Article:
The most prominent type is the Bell UH-1H, flown by the Argentine army. The average age of this combined fleet is 50.9 years. The other helicopters in its fleet are Airbus Helicopters, Leonardo Helicopters, MD Helicopters, and Sikorsky. The youngest rotorcraft in its fleet are six Bell 412s operated by the Argentine Air Force, with an average age of 9.3 years.

Compared to the Argentine light utility helicopter, McDonnell Douglas Helicopter Systems MD 500 Defender, Dhruv has almost five times the service ceiling at 6,100 m. In all aspects, Dhruv outperforms the aging light utility helicopter that Argentina deploys.

The Indian Army and the Indian Air Force (IAF) are rather very happy with the helicopter, with the former actively using it in high-altitude forward locations in Ladakh for challenging medical evacuation and sometimes disaster relief missions.

India has been positioning itself as a cheaper alternative to Western defense manufacturers.

Will History Repeat Itself?

The Ecuador deal ending in disaster made a huge dent in ALH’s reputation. The HAL has been pushing MK III and MK IV as much improved variants.

File Image: Dhruv Helicopter

However, following a crash of ALH in Jammu and Kashmir on May 4, 2023, resulting in the deaths of two pilots, the Indian Army grounded its fleet of 170 ALHs and undertook a comprehensive safety check. The pilots had reported “loss of power.”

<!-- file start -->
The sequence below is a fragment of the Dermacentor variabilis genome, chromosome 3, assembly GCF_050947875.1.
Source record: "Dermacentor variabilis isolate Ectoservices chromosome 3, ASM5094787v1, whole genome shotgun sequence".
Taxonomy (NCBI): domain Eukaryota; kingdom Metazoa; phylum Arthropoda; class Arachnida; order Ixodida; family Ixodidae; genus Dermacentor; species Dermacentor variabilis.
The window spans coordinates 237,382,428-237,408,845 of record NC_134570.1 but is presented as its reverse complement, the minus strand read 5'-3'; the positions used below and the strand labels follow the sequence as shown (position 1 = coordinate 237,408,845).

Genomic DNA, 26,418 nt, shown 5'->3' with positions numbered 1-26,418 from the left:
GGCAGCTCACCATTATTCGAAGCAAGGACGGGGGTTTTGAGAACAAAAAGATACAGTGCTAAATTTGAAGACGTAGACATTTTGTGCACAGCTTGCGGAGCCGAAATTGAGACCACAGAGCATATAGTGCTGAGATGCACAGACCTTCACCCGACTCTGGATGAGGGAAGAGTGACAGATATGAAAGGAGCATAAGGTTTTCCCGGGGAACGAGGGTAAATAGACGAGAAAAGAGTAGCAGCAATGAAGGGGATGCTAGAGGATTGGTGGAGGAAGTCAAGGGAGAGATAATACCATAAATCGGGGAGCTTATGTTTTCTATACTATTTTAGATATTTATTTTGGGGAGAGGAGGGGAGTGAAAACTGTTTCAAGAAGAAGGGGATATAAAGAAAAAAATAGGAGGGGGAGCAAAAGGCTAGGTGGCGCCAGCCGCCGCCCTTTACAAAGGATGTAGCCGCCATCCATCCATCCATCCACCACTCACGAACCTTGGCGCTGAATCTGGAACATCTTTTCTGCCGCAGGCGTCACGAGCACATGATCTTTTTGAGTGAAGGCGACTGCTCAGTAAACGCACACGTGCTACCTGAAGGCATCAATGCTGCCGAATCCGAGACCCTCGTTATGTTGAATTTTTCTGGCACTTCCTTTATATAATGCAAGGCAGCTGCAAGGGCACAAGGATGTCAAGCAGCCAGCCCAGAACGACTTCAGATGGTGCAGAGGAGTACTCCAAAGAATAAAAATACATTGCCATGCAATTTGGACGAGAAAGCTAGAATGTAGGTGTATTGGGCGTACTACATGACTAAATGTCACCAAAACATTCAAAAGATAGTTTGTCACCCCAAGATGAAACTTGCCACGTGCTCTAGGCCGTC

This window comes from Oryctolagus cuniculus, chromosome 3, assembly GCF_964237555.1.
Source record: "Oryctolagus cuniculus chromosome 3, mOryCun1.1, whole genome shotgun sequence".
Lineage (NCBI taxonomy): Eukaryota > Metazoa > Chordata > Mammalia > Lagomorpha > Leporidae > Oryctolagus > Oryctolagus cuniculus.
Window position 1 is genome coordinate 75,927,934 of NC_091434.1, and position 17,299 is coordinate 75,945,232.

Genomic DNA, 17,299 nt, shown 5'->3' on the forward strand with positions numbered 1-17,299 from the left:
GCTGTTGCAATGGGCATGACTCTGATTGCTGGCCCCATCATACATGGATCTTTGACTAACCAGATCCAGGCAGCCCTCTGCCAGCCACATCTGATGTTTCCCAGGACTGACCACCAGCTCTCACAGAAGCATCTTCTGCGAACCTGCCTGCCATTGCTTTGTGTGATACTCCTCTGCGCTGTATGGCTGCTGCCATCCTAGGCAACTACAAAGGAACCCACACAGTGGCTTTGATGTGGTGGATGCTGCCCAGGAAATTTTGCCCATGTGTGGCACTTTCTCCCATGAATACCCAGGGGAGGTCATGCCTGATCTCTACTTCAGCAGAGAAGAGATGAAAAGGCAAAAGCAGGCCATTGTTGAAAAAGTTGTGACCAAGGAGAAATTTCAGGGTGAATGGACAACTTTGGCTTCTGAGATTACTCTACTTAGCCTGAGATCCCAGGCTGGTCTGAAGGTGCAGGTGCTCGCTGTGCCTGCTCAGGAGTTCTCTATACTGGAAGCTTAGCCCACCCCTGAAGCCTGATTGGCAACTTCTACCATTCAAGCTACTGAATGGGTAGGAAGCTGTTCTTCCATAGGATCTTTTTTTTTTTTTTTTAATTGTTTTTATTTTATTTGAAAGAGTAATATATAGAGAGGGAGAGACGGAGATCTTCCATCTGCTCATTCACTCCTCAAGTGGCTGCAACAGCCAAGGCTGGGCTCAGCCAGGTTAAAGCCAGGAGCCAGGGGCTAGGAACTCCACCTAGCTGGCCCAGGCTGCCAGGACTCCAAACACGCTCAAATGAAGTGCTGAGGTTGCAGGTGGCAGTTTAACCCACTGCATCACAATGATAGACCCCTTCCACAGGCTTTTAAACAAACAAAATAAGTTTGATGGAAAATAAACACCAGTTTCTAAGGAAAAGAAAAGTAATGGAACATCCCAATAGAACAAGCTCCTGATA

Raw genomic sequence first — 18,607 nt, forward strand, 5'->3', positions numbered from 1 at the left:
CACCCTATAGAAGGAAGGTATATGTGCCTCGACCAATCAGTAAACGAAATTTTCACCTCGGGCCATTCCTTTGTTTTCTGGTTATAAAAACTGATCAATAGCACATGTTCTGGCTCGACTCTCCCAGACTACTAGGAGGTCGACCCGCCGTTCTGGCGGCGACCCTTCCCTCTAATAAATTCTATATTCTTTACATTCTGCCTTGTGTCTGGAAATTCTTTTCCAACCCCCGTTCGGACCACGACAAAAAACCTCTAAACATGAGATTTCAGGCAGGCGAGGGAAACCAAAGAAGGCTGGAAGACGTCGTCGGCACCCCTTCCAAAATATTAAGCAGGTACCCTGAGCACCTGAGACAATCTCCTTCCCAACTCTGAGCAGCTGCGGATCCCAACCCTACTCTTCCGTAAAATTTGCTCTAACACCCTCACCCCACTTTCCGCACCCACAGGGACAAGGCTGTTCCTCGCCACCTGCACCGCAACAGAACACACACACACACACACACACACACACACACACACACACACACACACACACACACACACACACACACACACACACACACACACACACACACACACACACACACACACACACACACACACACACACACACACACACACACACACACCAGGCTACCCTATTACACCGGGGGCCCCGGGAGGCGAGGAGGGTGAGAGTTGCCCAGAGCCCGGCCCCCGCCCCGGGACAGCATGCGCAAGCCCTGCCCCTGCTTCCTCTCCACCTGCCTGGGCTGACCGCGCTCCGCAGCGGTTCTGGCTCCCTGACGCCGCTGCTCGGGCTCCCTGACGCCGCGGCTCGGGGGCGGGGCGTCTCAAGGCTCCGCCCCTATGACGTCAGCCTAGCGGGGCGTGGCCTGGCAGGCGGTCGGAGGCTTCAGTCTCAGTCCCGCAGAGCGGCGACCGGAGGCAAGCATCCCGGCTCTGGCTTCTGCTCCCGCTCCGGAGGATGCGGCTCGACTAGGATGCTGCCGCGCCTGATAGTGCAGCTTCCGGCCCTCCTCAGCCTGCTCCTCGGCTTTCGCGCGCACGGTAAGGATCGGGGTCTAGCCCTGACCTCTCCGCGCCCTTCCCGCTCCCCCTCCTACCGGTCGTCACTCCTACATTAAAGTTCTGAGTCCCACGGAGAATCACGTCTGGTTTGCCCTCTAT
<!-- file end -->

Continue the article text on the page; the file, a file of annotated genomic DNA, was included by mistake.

This is the third time that checks have been ordered since October 2022. An Indian Army aviation ALH MK IV variant helicopter had crashed near Migging in Arunachal Pradesh in October, killing all five on board.

In March, the Army, the Indian Air Force, and the Navy grounded their respective ALH fleets and carried out checks. This was after a Navy ALH had to ditch — land the copter on the water — due to “loss of power.”

Metallurgical issues with a critical component called the “control rod” in the gearbox were flagged by the Indian forces. The control rod in the gearbox is critical for transferring power from the two engines of the copter to its overhead rotors.

The main functions of the control rod in a helicopter gearbox are to transmit the pilot’s control inputs to the main rotor and tail rotor systems, allow the pilot to control the pitch of the main rotor and tail rotor, enable the pilot to move the helicopter in the desired direction and is a critical component of the helicopter’s flight control system.

The control rod in ALH is made of aluminum, and the HAL decided to replace it with steel control rods in some helicopters.

Special checks have been put in place for the rod every 100 hours of flying instead of the present examination done every 300 hours. This will increase the fatigue tolerance of the copter and better control of the aircraft by the pilots. The decision to make the change was suggested by a regulatory panel.

  • Ritu Sharma has been a journalist for over a decade, writing on defense, foreign affairs, and nuclear technology.
  • She can be reached at ritu.sharma (at)